Zardari told the parliament in his traditional annual address that the government of his Pakistan Peoples Party in 2008 had inherited a country at war, a divided nation, threat of terrorism and militancy, a fragile and weakened Federation and unclear roles and mandates of different institutions of the State.
The government, he said, dealt with enormous challenges and tried to meet the aspirations of the people and transform the country.
He said efforts to counter militancy and extremism in the country had begun to pay off and the situation had improved.
"Where necessary, we have used force to ensure that the writ of the state is not challenged. We will continue to show resolve on this issue," the President said, adding, “the country faced the threat of militancy and extremism and its forces, police and civilians had been attacked and martyred”.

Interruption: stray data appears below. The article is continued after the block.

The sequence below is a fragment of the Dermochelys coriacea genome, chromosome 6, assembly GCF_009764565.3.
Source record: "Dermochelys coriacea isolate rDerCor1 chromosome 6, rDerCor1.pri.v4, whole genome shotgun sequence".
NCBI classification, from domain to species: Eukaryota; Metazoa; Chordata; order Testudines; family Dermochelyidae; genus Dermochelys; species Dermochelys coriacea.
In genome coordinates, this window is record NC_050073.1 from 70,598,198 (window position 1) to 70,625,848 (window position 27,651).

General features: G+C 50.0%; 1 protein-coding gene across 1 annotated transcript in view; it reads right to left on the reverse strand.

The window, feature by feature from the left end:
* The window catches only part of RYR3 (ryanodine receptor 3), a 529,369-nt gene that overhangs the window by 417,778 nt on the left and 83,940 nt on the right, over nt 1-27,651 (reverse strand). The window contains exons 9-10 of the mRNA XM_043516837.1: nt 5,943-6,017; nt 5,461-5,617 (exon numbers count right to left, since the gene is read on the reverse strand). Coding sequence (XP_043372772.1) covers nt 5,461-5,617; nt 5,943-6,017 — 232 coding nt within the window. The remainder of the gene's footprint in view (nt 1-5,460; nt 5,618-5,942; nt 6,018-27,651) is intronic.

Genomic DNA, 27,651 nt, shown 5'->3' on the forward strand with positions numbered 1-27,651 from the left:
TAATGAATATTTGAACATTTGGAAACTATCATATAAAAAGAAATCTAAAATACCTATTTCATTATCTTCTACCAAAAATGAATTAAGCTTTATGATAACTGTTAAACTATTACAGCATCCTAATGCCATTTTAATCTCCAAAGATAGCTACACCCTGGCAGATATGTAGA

"Our bases, police stations, pipelines, railways, hotels, schools, have been targeted. Even our mosques, churches and religious shrines have not been spared," he said.
The President regretted that the country’s image had been negatively projected and the economy has had to bear extra burden.
He said to deal with the mind-set of a small minority, the government mobilized the society and tried to generate a national consensus.
President Zardari lauded the sacrifices of the country’s armed forces, civil armed forces, police and all the innocent men and women who had suffered.
"I salute the courage and sacrifices of those who have laid down their lives to secure the future of our nation,” he said.
President Zardari vowed general election to be held in a free and fair manner during the new parliamentary year.
"We are starting a new parliamentary year. During this period, we will see free and fair election," he said.
Full Report at:
Militants may make a comeback in Kashmir
M Saleem Pandit, TNN
SRINAGAR, Mar 18, 2012: After militants groups issued fresh life threatening warning to the valley-based journalists, the security agencies believe that militant strikes may increase in coming months.